He did not vote for Knatchbull’s amendment to the address, 4 Feb., but insisted on the extent of national distress, 8 Feb. 1830, alluding to the ‘inconceivably distressing’ condition of factory employees in Leeds and Sheffield, as well as the ‘almost entire destitution’ of Nottingham’s work force. He called on government to implement its proposed salutary reforms without delay, though he remained confident of the economy’s viability. He divided for reduced taxation, 15 Feb., and subsequently participated regularly in the opposition’s renewed campaign for economies that session. He voted for parliamentary reform, 18 Feb., to enfranchise Birmingham, Leeds and Manchester, 23 Feb., and again to transfer East Retford’s seats to Birmingham, 5 Mar.; he paired for reform, 28 May. On 17 Mar. he commended a Nottingham petition against the truck system to the House as ‘a sensible and touching description of the hardships to which a most deserving class is exposed by this oppressive practice’; he brought up others against the sale of beer bill, 1 Apr., 4 May, and divided against the measure, 1 July. He voted for Jewish emancipation, 5 Apr., 17 May. He paired for abolition of the death penalty for forgery, 24 May, and divided for this in person, 7 June. He paired for inquiry into the Canadian judiciary, 25 May, but was present to vote for one on the government of Ceylon, 27 May. He attended the meeting of Members interested in the West Indian colonies, 2 June, but voted for Brougham’s motion to end colonial slavery, 13 July 1830.20

Despite having reached the age of 75, Birch intended to stand again at the general election that year, but at length declined on grounds of ill health, feeling unequal to the heavy session which lay ahead.21 At a celebratory dinner in December 1830 he denied the rumour that his resignation had been precipitated by Rancliffe’s retirement or by any fear of a contest. He also spoke of the ‘unmerited obloquy and gross defamations’ which his former constituents had endured in the cause of independence, and welcomed the return of Denman, who, as attorney-general in the Grey ministry, would ‘never persecute the press, the great bulwark of our rights and liberties’.22 He was created a baronet in September 1831 and died in August 1833. According to the Liverpool Mercury, he was a ‘steady and consistent Whig’, who ‘conciliated political hostility not by truckling to principle or party, but by an unswerving rectitude of conduct ... and by honest and independent votes in the senate’.23 Following the rebellion in the West Indies and the emancipation of the slaves there, he remade his will, 10 July 1833, ‘in consequence of the change of circumstances and from the unfavourable alteration in the prospect of my affairs in Jamaica’. By it, he left the bulk of his landed and remaining personal wealth to his only surviving son, Thomas Bernard (1791-1880), Liberal Member for Liverpool, 1847-1852.24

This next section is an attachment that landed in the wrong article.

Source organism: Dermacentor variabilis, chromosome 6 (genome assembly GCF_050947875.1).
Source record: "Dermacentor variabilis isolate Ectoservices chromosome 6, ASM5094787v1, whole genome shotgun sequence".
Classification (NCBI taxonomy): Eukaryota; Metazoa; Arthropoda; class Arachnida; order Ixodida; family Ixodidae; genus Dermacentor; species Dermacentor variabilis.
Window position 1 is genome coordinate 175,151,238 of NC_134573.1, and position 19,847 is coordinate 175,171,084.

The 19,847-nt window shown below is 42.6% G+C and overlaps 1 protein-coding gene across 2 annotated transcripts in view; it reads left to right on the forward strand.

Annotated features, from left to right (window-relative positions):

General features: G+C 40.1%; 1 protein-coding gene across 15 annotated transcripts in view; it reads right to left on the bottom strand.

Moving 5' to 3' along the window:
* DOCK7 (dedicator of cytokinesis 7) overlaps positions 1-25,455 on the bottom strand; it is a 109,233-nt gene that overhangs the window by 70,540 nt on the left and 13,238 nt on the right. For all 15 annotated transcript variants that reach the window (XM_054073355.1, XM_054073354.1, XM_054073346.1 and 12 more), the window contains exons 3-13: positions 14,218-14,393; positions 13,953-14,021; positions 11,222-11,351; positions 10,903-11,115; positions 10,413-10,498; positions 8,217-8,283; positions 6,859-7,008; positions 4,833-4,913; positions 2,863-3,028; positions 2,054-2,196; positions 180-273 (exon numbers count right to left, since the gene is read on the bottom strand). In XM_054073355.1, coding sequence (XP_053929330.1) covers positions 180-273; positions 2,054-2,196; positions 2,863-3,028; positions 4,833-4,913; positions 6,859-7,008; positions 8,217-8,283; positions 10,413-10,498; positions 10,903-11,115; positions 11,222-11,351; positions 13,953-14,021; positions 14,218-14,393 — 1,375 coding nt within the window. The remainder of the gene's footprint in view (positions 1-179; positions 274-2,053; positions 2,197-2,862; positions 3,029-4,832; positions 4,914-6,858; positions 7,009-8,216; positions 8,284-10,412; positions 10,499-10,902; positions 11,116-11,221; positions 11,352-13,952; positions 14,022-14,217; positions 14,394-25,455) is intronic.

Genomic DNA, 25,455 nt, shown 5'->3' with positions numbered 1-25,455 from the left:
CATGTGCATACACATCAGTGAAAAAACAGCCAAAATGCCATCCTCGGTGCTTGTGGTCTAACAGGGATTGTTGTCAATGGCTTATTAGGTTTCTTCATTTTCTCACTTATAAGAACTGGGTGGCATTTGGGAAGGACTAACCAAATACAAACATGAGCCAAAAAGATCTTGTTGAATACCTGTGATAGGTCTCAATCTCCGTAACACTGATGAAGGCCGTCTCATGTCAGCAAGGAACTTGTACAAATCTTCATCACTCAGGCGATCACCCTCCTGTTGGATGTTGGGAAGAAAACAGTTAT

Ref Volumes: 1820-1832

Authors: Stephen Farrell / Simon Harratt


  • 1. Perhaps the Thomas Birch who married, at St. George’s, Liverpool, 12 Sept. 1754, Eleanor Bushby, who was possibly the da. of Bernard Bushby of Whitehaven, Cumb., where this Thomas’s fa. had once lived (IGI).
  • 2. Oxford DNB; see LIVERPOOL.
  • 3. HP Commons, 1790-1820, iii. 207-8; M.I. Thomis, Politics and Society in Nottingham, 157; Nottingham Rev. 10 Mar. 1820.
  • 4. Nottingham Rev. 11 Aug. 1820.
  • 5. Black Bk. (1823), 140; Session of Parl. 1825, p. 451.
  • 6. The Times, 11 Feb. 1821.
  • 7. Ibid. 7, 16, 20, 30 Mar. 1821.
  • 8. Ibid. 26 Mar. 1822.
  • 9. Ibid. 14 May, 1 June 1822, 15 Feb. 1823.
  • 10. Ibid. 9 May 1823.
  • 11. Nottingham Rev. 26 Sept. 1823.
  • 12. The Times, 11 Feb. 1824; Inst. of Commonwealth Stud. M915/4.
  • 13. The Times, 13 Feb., 13, 31 Mar., 15 May 1824.
  • 14. Ibid. 13 Apr. 1824.
  • 15. Ibid. 14 Feb., 17 Mar. 1826.
  • 16. Ibid. 6 May 1826.
  • 17. Nottingham Rev. 9, 23 June 1826.
  • 18. Heron, Notes, 168.
  • 19. Nottingham and Newark Mercury, 20 June 1829.
  • 20. Inst. of Commonwealth Stud. M915/11/7; St. Deiniol’s Lib. Glynne-Gladstone mss 2871.
  • 21. Glynne-Gladstone mss 195, T. to J. Gladstone, 21 July; Nottingham and Newark Mercury, 24 July 1830.
  • 22. Nottingham and Newark Mercury, 4 Dec. 1830.
  • 23. Ibid. 31 Aug.; Liverpool Mercury, 30 Aug. 1833.
  • 24. PROB 11/1826/9; Gent. Mag. (1833), ii. 369.